This is a Great Article From Mountain Goat Software. No-meeting weeks are not a new concept. There are pros and cons to this approach. Thus it should not be adopted lightly.

I read with interest about Google’s recent adoption of “No-Meeting Weeks.” Initiatives such as this have been proposed and used many times by many companies in the past. Google’s is in response to the increased fatigue many of us feel from the shift to all-remote work.

As appealing as it sounds to have a week with no meetings, I think it’s a bad idea.

The resurfacing of this idea, popping up afresh every few years, leads me to reason that it must not work. Companies start with great fanfare, but then meetings inevitably begin to get added back onto employees’ schedules. However, five or ten years later, companies again announce the return of no-meeting weeks.

This happens because meetings are helpful.

They should be.  Likewise, they can be fun if they run well and with the right participants.

An Experiment in No-Meeting Weeks

I’ve always disliked unnecessary and lengthy meetings. Years ago, before starting Mountain Goat Software, I was employed by a large company. As is typical, they held too many meetings.

I tried an experiment. We would begin each meeting by randomly selecting someone to leave the meeting. They either had to or got to leave, depending on your perspective (and theirs). The intent was to give people the gift of an unexpected hour back in their schedules.

This experiment taught us several things. The first lesson came when a critical person was selected to leave the meeting. I remember one meeting was being held to convince the database director of something. He was the person randomly selected to leave, which made the meeting pointless.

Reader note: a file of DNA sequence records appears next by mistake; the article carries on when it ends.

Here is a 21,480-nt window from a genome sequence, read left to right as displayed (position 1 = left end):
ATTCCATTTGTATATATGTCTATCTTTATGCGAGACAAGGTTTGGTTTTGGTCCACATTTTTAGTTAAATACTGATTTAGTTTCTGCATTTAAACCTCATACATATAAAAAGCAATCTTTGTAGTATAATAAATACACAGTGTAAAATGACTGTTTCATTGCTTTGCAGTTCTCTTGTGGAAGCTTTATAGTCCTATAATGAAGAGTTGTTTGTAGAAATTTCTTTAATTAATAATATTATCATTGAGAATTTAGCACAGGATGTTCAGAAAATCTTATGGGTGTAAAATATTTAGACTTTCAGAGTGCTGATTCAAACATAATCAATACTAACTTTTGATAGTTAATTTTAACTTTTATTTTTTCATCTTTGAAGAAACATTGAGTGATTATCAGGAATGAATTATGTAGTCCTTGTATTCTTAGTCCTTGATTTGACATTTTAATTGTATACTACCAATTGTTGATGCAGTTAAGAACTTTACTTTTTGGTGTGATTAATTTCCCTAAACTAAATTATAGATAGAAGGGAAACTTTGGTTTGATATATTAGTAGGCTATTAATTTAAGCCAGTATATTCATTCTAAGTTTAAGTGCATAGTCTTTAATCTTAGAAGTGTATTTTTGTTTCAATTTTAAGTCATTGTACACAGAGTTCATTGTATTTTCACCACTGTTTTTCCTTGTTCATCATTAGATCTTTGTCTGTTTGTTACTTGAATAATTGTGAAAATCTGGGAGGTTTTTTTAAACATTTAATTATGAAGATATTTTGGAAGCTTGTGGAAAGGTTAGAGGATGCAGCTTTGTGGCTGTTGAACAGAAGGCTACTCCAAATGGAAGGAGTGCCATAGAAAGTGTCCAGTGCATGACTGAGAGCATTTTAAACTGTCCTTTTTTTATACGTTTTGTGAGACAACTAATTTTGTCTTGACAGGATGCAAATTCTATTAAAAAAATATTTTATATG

Some Members Are Critical; Some Are Not

Other times, though, the person selected to leave was not critical to the meeting. When such a person was randomly chosen, the meeting would proceed just as normal.

I always wondered how people felt when they were randomly chosen, and no one suggested that we couldn’t do the meeting without that person.

While randomly selecting a person not to participate was soon abandoned, the experiment showed everyone there was the importance of ensuring each meeting had the right people and only the right people.

We stopped including someone who might benefit from a meeting. For a while, this really helped keep our meetings smaller, which also kept them shorter.

before abandoning a meeting, including:

  • Most meetings need an agenda.
  • Make changes to the time. It can be held at a different time, for a different amount of time, or more or less frequently.
  • Get the right group. Someone else might need to be invited. Maybe someone needs to be uninvited.
  • Is technology helping or hindering the meeting?

There are many things you could try to help a meeting achieve the desired goal.

Remove It From The Schedule

And, of course, I’d definitely consider whether the meeting is needed at all. Many organizations start holding a type of meeting and then continue holding that meeting long after it’s ceased being useful.

Alternatives to “No-Meeting Weeks” that I have seen work well are no-meeting days or certain hours when meetings aren’t scheduled. These work because it doesn’t harm a team to say, for example, “No meetings before noon.” However, avoiding all meetings for a week can cancel meetings that are worth doing along with those that are not.

A better strategy would be to consider each of the meetings you wish you could forgo attending. Assess each one individually.  Thus, either fix the problems with the meeting or cancel that meeting altogether.

What’s Your Experience?

Has your organization tried “No-Meeting Weeks”? If so, how did it go? And what have you tried to make meetings more efficient and effective in your organization? Please share your thoughts in the comments below.

Rob Broadhead

Rob is a founder of, and frequent contributor to, Develpreneur. This includes the Building Better Developers podcast. He is also a longtime student of technology as a developer, designer, and manager of software solutions. Rob is a founder and principle of RB Consulting and has managed to author a book about his family experiences. In his free time, he stays busy raising five children (although a few have grown into adults). When he has a chance to breathe, he is on the ice playing hockey to relax.

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